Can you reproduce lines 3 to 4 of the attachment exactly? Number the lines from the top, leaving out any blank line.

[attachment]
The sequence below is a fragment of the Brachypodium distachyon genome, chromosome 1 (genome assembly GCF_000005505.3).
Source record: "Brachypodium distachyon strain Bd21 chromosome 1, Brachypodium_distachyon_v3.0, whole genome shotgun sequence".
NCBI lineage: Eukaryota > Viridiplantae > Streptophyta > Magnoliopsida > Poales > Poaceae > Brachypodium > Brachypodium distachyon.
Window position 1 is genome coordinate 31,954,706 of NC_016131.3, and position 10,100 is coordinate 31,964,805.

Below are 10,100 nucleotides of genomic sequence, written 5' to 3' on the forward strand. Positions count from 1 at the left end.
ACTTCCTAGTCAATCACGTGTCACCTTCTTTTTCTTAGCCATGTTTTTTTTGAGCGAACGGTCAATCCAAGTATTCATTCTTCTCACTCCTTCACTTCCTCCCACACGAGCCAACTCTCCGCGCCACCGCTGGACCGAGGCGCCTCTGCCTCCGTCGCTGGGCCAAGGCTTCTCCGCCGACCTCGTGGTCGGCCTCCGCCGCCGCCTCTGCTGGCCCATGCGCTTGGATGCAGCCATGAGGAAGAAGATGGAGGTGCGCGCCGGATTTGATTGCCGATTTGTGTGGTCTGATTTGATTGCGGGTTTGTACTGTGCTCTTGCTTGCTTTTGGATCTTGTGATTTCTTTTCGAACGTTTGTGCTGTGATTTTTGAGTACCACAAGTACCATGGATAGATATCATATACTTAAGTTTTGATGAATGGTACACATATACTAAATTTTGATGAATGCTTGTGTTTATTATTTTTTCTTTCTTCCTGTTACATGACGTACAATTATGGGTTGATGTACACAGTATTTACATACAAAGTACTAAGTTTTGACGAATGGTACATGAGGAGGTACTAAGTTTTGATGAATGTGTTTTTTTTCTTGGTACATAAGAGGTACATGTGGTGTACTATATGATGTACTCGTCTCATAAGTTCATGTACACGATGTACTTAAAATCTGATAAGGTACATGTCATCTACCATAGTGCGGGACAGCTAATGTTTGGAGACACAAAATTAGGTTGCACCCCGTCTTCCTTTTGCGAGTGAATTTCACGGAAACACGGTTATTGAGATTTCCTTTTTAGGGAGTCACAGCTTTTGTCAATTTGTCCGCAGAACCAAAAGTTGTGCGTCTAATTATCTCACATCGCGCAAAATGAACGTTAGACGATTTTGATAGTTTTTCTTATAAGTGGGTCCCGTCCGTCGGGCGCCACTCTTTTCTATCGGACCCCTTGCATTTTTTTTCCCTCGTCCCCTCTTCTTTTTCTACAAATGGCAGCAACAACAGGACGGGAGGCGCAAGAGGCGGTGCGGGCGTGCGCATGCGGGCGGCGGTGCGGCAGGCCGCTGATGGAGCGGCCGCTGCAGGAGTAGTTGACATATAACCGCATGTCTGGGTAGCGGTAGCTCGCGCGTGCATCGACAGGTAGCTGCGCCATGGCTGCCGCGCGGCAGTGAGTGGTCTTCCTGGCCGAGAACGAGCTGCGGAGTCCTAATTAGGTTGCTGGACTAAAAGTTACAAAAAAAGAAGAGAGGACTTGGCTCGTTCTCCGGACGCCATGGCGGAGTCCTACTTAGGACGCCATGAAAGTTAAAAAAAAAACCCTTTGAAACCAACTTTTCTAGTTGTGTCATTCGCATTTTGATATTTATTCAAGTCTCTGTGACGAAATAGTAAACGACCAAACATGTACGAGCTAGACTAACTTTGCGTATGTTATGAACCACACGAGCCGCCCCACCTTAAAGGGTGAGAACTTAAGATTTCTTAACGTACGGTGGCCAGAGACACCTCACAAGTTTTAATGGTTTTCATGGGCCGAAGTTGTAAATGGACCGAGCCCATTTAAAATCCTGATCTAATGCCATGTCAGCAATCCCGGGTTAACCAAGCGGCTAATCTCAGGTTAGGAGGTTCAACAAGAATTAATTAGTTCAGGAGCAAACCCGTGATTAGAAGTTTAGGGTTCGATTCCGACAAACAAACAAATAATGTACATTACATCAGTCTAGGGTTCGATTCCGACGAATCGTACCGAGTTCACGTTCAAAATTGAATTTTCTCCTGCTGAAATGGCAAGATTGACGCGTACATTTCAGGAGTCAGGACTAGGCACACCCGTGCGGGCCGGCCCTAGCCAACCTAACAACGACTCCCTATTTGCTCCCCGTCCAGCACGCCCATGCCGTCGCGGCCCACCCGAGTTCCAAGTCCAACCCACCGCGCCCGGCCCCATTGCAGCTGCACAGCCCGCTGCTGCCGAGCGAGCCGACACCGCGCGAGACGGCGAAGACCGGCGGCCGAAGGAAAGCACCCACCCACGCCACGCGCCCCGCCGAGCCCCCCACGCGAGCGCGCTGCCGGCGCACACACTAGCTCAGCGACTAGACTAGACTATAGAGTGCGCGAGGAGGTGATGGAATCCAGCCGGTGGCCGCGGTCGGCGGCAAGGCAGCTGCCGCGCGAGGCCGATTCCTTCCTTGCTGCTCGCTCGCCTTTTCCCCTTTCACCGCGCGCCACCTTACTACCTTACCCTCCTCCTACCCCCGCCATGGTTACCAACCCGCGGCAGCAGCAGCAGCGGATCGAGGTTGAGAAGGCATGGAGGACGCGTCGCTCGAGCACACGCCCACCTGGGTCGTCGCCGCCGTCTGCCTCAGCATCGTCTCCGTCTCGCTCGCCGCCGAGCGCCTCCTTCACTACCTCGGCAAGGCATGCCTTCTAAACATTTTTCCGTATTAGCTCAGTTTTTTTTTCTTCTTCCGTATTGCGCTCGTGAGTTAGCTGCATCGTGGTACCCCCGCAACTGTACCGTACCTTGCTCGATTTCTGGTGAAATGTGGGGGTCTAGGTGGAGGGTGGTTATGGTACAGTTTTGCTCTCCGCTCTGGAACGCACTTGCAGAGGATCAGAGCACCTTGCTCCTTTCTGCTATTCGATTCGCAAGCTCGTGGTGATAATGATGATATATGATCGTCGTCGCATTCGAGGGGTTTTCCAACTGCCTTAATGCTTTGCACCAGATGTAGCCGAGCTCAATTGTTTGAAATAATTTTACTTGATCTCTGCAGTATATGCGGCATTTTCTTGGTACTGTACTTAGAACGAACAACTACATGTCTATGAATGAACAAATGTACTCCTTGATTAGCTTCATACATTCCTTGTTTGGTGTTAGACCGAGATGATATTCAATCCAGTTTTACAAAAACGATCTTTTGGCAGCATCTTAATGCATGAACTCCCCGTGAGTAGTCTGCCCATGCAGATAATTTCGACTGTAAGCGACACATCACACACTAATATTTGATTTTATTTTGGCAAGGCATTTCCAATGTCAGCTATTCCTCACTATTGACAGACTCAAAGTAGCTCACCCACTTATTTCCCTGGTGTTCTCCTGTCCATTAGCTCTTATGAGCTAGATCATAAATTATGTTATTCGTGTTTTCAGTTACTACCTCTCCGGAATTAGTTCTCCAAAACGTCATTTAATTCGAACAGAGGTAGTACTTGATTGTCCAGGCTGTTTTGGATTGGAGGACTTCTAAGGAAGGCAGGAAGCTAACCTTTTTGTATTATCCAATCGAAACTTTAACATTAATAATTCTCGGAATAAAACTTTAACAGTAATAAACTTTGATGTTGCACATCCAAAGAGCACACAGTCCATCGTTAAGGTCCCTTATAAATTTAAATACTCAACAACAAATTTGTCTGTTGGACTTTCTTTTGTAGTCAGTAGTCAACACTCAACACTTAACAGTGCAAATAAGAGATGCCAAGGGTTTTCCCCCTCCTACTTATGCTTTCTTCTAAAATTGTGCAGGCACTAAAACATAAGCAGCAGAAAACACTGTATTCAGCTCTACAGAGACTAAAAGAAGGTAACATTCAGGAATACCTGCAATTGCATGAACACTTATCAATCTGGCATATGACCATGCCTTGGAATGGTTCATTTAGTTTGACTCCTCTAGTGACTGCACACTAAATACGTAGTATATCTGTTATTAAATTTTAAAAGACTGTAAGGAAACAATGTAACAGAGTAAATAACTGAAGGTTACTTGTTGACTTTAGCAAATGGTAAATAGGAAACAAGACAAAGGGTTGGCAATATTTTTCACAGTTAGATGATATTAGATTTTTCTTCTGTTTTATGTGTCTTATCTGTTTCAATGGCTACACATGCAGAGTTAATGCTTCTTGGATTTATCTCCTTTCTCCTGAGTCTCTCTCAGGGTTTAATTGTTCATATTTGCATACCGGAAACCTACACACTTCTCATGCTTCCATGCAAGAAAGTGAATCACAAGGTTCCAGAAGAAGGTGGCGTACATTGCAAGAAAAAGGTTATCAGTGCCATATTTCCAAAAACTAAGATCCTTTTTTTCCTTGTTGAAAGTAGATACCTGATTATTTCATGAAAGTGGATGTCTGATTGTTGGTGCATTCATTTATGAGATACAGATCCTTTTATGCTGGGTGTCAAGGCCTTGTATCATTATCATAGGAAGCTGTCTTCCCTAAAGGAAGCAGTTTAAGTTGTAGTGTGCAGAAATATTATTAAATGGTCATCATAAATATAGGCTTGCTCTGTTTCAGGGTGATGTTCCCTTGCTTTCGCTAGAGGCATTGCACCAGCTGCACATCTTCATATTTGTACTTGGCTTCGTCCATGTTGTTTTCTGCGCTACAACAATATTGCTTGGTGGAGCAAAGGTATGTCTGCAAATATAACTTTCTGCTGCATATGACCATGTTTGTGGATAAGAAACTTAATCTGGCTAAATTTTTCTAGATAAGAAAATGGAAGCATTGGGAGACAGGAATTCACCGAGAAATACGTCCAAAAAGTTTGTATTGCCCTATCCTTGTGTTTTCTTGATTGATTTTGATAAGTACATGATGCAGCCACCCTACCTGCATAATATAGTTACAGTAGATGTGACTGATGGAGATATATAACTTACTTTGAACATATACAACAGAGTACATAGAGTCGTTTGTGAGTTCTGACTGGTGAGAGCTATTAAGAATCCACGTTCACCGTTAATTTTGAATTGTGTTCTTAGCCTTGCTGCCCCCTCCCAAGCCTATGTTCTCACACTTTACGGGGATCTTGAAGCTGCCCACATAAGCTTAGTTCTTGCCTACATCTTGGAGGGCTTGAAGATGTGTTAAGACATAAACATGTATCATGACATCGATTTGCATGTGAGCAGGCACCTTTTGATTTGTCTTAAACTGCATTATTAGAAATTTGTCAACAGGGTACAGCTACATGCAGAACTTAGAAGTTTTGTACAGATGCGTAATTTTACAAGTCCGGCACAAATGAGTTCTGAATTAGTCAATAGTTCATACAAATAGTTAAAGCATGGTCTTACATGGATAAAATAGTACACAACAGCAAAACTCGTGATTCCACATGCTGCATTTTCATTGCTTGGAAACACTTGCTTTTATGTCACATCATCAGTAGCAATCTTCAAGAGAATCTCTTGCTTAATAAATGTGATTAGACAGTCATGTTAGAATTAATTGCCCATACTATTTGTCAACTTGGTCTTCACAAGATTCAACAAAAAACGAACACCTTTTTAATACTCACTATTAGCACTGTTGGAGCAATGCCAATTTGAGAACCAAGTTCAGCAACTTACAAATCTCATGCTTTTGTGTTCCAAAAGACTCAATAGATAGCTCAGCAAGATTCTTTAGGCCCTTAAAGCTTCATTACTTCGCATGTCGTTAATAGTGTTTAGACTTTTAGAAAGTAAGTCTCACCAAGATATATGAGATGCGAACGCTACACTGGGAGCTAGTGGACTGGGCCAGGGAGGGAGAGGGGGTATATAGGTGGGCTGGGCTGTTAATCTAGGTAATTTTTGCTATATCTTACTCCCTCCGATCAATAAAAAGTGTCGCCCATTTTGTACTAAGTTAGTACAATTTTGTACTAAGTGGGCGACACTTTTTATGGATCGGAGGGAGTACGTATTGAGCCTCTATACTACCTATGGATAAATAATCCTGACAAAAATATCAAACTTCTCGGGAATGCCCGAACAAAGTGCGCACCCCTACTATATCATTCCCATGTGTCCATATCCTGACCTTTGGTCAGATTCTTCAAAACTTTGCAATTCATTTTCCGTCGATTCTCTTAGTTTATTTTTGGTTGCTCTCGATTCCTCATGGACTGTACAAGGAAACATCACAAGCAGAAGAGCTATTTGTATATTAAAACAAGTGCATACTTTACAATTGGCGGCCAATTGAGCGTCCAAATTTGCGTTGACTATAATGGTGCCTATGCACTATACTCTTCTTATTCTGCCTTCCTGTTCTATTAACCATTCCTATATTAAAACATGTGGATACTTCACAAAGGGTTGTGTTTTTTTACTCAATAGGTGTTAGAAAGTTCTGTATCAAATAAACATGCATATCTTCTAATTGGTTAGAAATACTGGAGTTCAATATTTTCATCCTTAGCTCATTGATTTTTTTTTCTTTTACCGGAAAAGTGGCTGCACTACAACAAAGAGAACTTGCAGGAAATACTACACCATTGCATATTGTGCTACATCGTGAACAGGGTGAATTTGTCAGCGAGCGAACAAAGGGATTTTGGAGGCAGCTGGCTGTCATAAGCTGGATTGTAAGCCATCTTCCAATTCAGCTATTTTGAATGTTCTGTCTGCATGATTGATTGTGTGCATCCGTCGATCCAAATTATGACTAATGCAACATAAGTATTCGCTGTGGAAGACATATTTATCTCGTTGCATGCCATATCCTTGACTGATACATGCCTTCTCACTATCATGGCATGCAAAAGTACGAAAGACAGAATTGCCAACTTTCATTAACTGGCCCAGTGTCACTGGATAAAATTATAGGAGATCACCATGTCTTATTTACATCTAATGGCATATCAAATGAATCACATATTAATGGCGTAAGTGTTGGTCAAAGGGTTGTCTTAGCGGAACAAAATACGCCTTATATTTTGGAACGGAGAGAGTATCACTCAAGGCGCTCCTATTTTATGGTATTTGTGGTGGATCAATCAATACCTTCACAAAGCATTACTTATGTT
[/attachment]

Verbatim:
NCBI lineage: Eukaryota > Viridiplantae > Streptophyta > Magnoliopsida > Poales > Poaceae > Brachypodium > Brachypodium distachyon.
Window position 1 is genome coordinate 31,954,706 of NC_016131.3, and position 10,100 is coordinate 31,964,805.